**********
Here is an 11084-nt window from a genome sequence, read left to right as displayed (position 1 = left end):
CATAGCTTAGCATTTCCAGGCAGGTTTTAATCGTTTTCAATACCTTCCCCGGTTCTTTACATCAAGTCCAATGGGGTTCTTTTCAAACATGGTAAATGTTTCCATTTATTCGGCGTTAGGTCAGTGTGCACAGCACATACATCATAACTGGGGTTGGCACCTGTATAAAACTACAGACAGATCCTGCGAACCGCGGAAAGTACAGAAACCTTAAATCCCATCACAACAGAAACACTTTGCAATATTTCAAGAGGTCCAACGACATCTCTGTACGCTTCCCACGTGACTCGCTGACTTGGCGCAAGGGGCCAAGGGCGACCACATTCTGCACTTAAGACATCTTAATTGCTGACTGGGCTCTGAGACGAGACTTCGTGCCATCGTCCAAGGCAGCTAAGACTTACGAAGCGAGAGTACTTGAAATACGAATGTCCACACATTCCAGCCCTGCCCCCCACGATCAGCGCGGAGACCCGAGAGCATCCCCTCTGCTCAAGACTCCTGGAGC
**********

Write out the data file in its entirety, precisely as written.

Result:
Here is an 11084-nt window from a genome sequence, read left to right as displayed (position 1 = left end):
CATAGCTTAGCATTTCCAGGCAGGTTTTAATCGTTTTCAATACCTTCCCCGGTTCTTTACATCAAGTCCAATGGGGTTCTTTTCAAACATGGTAAATGTTTCCATTTATTCGGCGTTAGGTCAGTGTGCACAGCACATACATCATAACTGGGGTTGGCACCTGTATAAAACTACAGACAGATCCTGCGAACCGCGGAAAGTACAGAAACCTTAAATCCCATCACAACAGAAACACTTTGCAATATTTCAAGAGGTCCAACGACATCTCTGTACGCTTCCCACGTGACTCGCTGACTTGGCGCAAGGGGCCAAGGGCGACCACATTCTGCACTTAAGACATCTTAATTGCTGACTGGGCTCTGAGACGAGACTTCGTGCCATCGTCCAAGGCAGCTAAGACTTACGAAGCGAGAGTACTTGAAATACGAATGTCCACACATTCCAGCCCTGCCCCCCACGATCAGCGCGGAGACCCGAGAGCATCCCCTCTGCTCAAGACTCCTGGAGC